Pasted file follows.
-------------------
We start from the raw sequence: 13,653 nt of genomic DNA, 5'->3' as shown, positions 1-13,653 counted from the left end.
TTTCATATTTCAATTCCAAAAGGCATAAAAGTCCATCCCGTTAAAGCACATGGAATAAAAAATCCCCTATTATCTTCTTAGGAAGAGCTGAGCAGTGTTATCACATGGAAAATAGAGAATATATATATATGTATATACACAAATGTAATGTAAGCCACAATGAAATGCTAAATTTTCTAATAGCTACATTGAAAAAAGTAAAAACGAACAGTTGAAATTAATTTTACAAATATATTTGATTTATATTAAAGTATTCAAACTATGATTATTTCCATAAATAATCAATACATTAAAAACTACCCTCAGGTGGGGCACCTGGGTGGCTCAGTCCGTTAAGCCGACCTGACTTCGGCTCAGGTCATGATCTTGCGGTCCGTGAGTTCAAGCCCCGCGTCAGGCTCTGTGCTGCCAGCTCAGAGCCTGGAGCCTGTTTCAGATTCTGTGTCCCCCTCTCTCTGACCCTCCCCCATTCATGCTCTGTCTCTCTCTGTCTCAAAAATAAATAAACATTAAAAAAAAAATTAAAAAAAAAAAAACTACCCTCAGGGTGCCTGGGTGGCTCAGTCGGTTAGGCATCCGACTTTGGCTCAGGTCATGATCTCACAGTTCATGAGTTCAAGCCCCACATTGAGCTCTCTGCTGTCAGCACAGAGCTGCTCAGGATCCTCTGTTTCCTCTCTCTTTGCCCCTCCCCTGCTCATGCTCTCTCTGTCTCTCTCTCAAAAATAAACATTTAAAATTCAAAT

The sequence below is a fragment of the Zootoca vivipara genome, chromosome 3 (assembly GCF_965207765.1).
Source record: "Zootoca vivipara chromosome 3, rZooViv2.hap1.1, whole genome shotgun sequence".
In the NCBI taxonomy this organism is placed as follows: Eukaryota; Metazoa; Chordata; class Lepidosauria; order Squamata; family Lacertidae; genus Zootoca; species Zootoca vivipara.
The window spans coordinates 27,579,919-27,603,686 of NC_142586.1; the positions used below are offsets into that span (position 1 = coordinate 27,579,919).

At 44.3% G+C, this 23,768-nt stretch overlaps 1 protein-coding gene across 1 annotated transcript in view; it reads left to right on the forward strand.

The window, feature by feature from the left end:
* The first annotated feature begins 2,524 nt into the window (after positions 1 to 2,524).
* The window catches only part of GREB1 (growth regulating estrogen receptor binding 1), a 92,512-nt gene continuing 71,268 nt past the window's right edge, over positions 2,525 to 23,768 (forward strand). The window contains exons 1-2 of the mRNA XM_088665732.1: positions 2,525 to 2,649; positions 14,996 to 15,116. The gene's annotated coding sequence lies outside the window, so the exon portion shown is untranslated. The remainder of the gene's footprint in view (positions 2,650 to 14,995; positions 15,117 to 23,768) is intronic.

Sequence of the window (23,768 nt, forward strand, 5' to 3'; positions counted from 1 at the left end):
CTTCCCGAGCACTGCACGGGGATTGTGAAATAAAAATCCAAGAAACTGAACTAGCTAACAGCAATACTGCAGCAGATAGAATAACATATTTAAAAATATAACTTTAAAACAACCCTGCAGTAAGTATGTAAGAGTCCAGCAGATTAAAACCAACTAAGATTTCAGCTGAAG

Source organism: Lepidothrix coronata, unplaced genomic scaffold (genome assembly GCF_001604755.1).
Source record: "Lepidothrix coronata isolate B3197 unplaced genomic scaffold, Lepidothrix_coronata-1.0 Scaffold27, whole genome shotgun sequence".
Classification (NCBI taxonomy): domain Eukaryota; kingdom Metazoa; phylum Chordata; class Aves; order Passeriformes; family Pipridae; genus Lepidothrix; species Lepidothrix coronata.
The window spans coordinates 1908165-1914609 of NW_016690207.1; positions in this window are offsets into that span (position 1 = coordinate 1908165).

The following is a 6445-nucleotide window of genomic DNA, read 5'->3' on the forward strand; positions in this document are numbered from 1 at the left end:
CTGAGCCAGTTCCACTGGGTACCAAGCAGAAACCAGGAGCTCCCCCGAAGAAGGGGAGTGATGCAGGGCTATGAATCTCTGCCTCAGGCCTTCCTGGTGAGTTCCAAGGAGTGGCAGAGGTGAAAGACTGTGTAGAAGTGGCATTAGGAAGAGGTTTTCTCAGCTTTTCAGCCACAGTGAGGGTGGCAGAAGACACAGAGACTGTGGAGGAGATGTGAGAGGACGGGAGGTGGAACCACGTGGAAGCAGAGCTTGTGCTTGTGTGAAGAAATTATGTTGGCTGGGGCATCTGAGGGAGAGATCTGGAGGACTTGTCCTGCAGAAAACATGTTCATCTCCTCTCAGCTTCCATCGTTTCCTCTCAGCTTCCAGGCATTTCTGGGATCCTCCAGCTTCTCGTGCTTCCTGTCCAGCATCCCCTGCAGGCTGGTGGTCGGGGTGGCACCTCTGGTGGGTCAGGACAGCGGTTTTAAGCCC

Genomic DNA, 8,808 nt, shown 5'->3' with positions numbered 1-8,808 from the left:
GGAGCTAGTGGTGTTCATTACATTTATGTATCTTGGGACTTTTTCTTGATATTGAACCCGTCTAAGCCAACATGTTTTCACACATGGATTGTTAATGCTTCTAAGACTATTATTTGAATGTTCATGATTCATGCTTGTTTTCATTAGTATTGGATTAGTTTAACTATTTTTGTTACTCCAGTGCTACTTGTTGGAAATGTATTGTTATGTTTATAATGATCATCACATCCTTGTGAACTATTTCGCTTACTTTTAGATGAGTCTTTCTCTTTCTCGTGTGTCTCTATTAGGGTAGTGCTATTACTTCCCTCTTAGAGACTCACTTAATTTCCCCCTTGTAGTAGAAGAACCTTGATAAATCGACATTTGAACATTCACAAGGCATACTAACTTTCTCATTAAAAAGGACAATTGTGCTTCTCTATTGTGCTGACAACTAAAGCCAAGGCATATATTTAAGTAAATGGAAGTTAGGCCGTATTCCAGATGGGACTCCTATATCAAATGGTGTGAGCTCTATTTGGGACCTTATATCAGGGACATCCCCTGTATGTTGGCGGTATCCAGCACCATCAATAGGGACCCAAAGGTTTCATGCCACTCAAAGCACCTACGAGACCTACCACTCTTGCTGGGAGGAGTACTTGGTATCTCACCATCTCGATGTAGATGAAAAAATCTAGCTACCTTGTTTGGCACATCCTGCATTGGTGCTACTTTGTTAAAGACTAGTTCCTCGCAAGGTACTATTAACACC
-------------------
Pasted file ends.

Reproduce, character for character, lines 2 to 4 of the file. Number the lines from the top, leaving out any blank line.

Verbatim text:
TTTCATATTTCAATTCCAAAAGGCATAAAAGTCCATCCCGTTAAAGCACATGGAATAAAAAATCCCCTATTATCTTCTTAGGAAGAGCTGAGCAGTGTTATCACATGGAAAATAGAGAATATATATATATGTATATACACAAATGTAATGTAAGCCACAATGAAATGCTAAATTTTCTAATAGCTACATTGAAAAAAGTAAAAACGAACAGTTGAAATTAATTTTACAAATATATTTGATTTATATTAAAGTATTCAAACTATGATTATTTCCATAAATAATCAATACATTAAAAACTACCCTCAGGTGGGGCACCTGGGTGGCTCAGTCCGTTAAGCCGACCTGACTTCGGCTCAGGTCATGATCTTGCGGTCCGTGAGTTCAAGCCCCGCGTCAGGCTCTGTGCTGCCAGCTCAGAGCCTGGAGCCTGTTTCAGATTCTGTGTCCCCCTCTCTCTGACCCTCCCCCATTCATGCTCTGTCTCTCTCTGTCTCAAAAATAAATAAACATTAAAAAAAAAATTAAAAAAAAAAAAACTACCCTCAGGGTGCCTGGGTGGCTCAGTCGGTTAGGCATCCGACTTTGGCTCAGGTCATGATCTCACAGTTCATGAGTTCAAGCCCCACATTGAGCTCTCTGCTGTCAGCACAGAGCTGCTCAGGATCCTCTGTTTCCTCTCTCTTTGCCCCTCCCCTGCTCATGCTCTCTCTGTCTCTCTCTCAAAAATAAACATTTAAAATTCAAAT

The sequence below is a fragment of the Zootoca vivipara genome, chromosome 3 (assembly GCF_965207765.1).
Source record: "Zootoca vivipara chromosome 3, rZooViv2.hap1.1, whole genome shotgun sequence".